If the first leg 310 (P0 L1) and second leg 320 (P0 L2) in the above example are engineered to 1.0% blocking each, then the overall blocking for the routing scheme would be 0.01+0.01−0.01*0.01 which is equal to 1.98%. The blocking probability for a routing scheme will almost always increase as additional routes are added to the routing scheme.
If the first leg 310 (P0 L1) is engineered to 0.0% GoS and the second route (P0 L1) engineered to 1.0% blocking, then the overall blocking for the routing scheme would be 0+0.01−0*0.01 which is equal to 1%. When the blocking proportion for an IMT route is 0, the IMT blocking proportion component can be eliminated from a routing scheme blocking calculation.
Entry Node to Destination Node Blocking
Since most wireless networks use a combination of IMTs and direct trunks for outbound PSTN connectivity, switch-to-switch and routing scheme blocking calculations are required to identify the expressions for MSC-to-PSTN egress (Entry Node to Destination Node) blocking. In addition, since most communication networks do not use route redirection for distant trunk congestion, ARAM must be performed manually as it was in
The Laws of ARAM
Using the methods of ARAM, in addition to customer perceived PSTN blocking, it is possible to calculate blocking for mobile-to-mobile calls via IMT, mobile-to-land calls that traverse a transit switch, mobile subscriber (MS) access to the MSC, and other types of traffic.
There are three steps for switch and market calculations using ARAM. These steps are:
Before the customer perceived blocking can be calculated, two critical elements must be defined and identified: 1) the routes (including their nodes) that comprise the secondary and tertiary routing schemes and 2) each node's corresponding busy hours must be identified. Once these items have been defined and identified, using the methods discussed herein one can collect and post-process the data, yielding the blocking calculations for the MSC(s), communication market(s) and coverage region(s).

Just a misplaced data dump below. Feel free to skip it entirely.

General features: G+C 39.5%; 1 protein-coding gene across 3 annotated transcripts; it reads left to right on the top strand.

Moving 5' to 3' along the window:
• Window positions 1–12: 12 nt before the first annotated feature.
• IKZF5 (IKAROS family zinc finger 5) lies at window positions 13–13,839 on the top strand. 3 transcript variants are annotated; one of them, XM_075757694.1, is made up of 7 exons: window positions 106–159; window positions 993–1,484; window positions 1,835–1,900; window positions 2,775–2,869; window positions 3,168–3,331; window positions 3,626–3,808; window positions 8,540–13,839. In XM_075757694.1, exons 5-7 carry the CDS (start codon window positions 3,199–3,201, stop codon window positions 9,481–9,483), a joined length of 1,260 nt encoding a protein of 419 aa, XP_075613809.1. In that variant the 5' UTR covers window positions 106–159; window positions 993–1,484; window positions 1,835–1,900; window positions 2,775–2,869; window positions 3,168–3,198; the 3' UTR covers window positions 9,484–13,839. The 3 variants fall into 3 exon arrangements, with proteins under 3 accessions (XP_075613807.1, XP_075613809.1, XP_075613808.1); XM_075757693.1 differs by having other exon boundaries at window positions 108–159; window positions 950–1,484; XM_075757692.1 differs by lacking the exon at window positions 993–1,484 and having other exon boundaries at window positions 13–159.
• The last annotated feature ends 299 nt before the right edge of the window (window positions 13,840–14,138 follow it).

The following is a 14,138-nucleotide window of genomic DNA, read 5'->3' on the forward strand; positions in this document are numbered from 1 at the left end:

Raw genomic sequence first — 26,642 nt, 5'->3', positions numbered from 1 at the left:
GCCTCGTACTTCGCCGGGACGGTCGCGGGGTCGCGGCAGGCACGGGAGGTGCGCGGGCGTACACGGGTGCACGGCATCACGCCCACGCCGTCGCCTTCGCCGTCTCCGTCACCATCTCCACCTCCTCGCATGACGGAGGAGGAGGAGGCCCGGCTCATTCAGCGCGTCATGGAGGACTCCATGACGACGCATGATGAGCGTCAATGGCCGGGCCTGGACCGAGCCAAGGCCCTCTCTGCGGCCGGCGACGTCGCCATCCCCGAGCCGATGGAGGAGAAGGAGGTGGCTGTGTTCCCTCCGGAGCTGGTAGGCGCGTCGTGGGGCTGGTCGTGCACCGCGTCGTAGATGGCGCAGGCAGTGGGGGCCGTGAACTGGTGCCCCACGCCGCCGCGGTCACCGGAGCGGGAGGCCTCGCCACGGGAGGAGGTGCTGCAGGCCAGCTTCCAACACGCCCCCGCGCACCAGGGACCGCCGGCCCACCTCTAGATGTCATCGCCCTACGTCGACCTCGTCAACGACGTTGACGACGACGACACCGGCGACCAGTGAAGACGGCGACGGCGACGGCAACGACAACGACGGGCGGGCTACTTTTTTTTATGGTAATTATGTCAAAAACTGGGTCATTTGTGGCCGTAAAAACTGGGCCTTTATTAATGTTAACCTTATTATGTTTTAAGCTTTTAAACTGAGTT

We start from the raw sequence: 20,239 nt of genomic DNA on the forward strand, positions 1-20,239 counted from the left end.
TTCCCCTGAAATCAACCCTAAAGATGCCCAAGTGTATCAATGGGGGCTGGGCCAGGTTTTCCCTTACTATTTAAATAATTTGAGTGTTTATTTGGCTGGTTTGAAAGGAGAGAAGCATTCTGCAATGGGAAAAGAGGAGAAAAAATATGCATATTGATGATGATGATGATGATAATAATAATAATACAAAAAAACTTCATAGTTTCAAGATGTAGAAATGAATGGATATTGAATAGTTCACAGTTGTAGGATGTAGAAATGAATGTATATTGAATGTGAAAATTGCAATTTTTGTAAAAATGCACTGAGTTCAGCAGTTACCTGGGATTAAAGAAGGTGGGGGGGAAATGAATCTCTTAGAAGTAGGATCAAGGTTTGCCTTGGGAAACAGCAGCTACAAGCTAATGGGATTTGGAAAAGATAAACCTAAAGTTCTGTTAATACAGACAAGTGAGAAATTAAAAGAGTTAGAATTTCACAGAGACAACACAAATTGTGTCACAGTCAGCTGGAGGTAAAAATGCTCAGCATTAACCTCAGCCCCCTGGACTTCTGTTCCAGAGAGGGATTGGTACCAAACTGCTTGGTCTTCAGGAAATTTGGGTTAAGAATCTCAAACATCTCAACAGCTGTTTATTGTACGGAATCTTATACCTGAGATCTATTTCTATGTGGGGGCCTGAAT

A necessary aspect of the customer perceived blocking is identification of the routes that comprise the alternate routing schemes because they form the basis of all calculations. This route discovery process should be performed for each MSC or component of the routing case.
For each routing case, all possible route choices within the routing scheme are identified and sequentially labeled as P0, P1, P2, etc. with P0 representing the primary route, P1 representing the secondary route, and so on until the final or last resort route is reached. If switch-to-PSTN egress calculations are required, all routing schemes including the individual routes belonging to the routing case are identified and sequentially labeled.